Every single regret comes and goes in an instance and in my heart, I know where this train is headed.

I hear the punch of the ticket. I see a little disc of paper flutter to the floor and I force myself to look up at the conductor.

He sighs again, drops his shoulders, closes his eyes and says “Tell me your story.”


“Look mate, I have punched your ticket and nine times out of ten I then get a clear Heaven or Hell, But it seems they aren’t sure about you. So I need you to tell me a story. That will help them decide. Make it a good one and you might even live to see another day.”

I go to question this latest development, but there’s a jolt and I am thrown to the floor. I collect myself and look up at the map. Heaven is flashing, and so is Hell. If this is a dream, I may as well go along with it. I drag myself up, take hold of an overhead handle and look him in the eyes for the first time.

“My story?” I ask for clarification.

“Yes. Tell me your story and we’ll either go, Heaven, Hell, or at a push you might wake up...”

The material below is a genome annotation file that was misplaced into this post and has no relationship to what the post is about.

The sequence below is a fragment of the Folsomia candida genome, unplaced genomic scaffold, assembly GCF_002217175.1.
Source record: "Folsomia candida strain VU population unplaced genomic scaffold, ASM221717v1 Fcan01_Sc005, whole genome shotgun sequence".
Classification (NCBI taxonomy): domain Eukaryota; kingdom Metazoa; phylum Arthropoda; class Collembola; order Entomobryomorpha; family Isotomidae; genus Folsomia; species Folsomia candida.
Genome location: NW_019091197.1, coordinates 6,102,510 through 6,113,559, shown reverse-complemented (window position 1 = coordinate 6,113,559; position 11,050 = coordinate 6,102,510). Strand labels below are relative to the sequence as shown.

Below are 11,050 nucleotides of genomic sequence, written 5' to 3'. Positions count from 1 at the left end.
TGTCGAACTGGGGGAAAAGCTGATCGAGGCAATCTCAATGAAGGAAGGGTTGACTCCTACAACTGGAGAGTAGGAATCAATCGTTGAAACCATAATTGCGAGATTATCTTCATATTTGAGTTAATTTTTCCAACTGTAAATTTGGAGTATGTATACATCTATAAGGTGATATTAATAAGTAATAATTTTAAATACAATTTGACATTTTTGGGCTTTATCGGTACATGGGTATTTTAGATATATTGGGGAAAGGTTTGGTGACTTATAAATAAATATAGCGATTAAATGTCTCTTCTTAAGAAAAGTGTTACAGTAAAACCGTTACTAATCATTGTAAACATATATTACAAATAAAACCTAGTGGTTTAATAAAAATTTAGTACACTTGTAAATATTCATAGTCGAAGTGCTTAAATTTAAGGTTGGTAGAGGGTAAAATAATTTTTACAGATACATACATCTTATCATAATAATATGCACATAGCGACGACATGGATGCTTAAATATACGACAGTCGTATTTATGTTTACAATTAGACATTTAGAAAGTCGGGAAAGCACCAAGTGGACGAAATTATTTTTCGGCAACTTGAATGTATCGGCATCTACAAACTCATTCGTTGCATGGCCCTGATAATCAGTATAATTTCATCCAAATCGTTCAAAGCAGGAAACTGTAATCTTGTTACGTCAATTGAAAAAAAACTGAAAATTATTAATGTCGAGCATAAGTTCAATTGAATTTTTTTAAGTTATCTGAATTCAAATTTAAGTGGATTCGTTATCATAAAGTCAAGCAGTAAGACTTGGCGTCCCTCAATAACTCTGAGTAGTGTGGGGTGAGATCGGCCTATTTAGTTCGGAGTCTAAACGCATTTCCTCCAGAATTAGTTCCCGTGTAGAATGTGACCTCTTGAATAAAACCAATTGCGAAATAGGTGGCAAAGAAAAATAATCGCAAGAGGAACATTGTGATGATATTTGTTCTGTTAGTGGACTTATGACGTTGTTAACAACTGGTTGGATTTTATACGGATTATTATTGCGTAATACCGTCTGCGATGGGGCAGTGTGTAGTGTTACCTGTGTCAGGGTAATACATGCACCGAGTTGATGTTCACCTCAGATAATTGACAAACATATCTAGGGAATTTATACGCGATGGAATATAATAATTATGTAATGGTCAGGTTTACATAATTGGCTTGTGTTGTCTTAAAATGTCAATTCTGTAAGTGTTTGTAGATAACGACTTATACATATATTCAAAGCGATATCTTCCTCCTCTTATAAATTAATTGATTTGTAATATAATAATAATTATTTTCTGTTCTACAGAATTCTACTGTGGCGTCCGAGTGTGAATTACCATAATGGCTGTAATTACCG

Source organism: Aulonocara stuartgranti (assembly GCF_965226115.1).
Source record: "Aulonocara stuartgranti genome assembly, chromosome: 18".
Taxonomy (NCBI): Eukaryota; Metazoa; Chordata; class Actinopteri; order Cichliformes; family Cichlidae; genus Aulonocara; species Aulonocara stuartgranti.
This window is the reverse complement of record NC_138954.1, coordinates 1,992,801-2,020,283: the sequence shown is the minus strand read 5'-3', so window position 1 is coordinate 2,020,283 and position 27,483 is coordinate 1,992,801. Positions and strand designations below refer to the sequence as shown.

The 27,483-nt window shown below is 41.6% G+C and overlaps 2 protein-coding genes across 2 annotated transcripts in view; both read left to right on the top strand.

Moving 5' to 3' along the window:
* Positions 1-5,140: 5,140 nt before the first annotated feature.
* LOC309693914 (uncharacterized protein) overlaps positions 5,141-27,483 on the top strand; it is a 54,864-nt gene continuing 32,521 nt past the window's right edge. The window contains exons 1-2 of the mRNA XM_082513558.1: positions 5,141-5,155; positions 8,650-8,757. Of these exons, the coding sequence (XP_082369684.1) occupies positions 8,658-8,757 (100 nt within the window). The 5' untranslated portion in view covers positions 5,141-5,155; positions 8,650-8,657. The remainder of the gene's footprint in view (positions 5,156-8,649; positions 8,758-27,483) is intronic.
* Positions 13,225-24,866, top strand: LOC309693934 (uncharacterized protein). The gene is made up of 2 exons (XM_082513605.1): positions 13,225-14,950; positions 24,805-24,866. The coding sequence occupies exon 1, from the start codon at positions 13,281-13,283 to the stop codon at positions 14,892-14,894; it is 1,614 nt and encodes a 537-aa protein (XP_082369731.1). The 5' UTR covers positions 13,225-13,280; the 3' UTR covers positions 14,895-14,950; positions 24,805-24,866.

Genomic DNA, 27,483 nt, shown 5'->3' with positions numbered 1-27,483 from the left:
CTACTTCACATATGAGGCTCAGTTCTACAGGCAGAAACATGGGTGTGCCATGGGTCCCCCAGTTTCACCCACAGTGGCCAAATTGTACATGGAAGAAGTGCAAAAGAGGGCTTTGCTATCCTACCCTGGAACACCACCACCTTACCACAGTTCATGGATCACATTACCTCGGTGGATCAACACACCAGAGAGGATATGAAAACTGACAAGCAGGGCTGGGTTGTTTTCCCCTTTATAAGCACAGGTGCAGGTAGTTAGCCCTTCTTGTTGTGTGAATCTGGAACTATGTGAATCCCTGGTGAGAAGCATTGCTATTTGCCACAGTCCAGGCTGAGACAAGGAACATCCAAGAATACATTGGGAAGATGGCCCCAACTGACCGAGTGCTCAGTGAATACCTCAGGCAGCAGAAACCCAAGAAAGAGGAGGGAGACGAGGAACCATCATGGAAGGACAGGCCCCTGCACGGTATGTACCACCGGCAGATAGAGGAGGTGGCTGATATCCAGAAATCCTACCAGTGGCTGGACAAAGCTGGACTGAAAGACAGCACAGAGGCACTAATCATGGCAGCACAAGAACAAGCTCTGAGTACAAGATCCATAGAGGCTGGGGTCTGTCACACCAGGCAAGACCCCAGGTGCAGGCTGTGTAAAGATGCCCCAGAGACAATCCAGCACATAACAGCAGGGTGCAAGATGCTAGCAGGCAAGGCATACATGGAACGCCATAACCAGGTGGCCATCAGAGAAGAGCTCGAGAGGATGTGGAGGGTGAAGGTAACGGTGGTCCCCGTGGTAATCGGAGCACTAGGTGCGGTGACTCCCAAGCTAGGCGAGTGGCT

“What about me?”

“You. Seriously mate come on…”

“Okay, okay, lemme think. Right, well, I am a Client Experience Manager, I went to Exeter University, I support Newcastle and I have a 13-year-old and I have been married for 8 years, I think.”

“That’s it?”

“Um, yeah?”

“That’s your story? Come on man, think about it for a minute. You’re already dead. What is there to lose?”

So I think. But nothing comes. It’s easy to summarise my regrets and my LinkedIn profile but a lot harder to give someone any level of justification that my existence should continue. Somehow the train gets louder.

“We will soon be arriving at our final destination”, states a voice on the tannoy. I immediately look at the ‘Heaven/Hell’ signage and its flickering like mad.